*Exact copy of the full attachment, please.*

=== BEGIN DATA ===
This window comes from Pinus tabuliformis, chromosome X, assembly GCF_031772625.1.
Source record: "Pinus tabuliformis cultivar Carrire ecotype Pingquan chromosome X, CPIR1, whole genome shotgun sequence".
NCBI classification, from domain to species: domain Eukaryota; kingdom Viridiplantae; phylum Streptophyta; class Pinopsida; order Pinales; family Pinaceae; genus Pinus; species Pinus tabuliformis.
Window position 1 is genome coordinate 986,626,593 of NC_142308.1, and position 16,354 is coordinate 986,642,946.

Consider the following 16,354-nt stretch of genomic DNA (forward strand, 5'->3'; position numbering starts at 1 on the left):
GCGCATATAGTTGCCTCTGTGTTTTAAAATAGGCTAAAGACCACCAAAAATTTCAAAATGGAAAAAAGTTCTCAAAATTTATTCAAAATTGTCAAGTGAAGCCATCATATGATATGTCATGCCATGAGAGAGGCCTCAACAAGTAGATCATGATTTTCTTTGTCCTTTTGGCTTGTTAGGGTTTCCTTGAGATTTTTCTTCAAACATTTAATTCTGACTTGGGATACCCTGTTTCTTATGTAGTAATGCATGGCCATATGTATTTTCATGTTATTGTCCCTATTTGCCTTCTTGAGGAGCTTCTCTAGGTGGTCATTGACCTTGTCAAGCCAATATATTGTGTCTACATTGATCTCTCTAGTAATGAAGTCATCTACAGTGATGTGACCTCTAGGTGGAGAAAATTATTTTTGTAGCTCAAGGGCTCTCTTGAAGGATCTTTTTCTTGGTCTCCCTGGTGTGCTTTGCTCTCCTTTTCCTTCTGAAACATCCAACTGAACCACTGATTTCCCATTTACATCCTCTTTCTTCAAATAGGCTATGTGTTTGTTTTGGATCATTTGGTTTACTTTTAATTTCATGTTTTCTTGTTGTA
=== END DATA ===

This window comes from Pinus tabuliformis, chromosome X, assembly GCF_031772625.1.
Source record: "Pinus tabuliformis cultivar Carrire ecotype Pingquan chromosome X, CPIR1, whole genome shotgun sequence".
NCBI classification, from domain to species: domain Eukaryota; kingdom Viridiplantae; phylum Streptophyta; class Pinopsida; order Pinales; family Pinaceae; genus Pinus; species Pinus tabuliformis.
Window position 1 is genome coordinate 986,626,593 of NC_142308.1, and position 16,354 is coordinate 986,642,946.

Consider the following 16,354-nt stretch of genomic DNA (forward strand, 5'->3'; position numbering starts at 1 on the left):
GCGCATATAGTTGCCTCTGTGTTTTAAAATAGGCTAAAGACCACCAAAAATTTCAAAATGGAAAAAAGTTCTCAAAATTTATTCAAAATTGTCAAGTGAAGCCATCATATGATATGTCATGCCATGAGAGAGGCCTCAACAAGTAGATCATGATTTTCTTTGTCCTTTTGGCTTGTTAGGGTTTCCTTGAGATTTTTCTTCAAACATTTAATTCTGACTTGGGATACCCTGTTTCTTATGTAGTAATGCATGGCCATATGTATTTTCATGTTATTGTCCCTATTTGCCTTCTTGAGGAGCTTCTCTAGGTGGTCATTGACCTTGTCAAGCCAATATATTGTGTCTACATTGATCTCTCTAGTAATGAAGTCATCTACAGTGATGTGACCTCTAGGTGGAGAAAATTATTTTTGTAGCTCAAGGGCTCTCTTGAAGGATCTTTTTCTTGGTCTCCCTGGTGTGCTTTGCTCTCCTTTTCCTTCTGAAACATCCAACTGAACCACTGATTTCCCATTTACATCCTCTTTCTTCAAATAGGCTATGTGTTTGTTTTGGATCATTTGGTTTACTTTTAATTTCATGTTTTCTTGTTGTA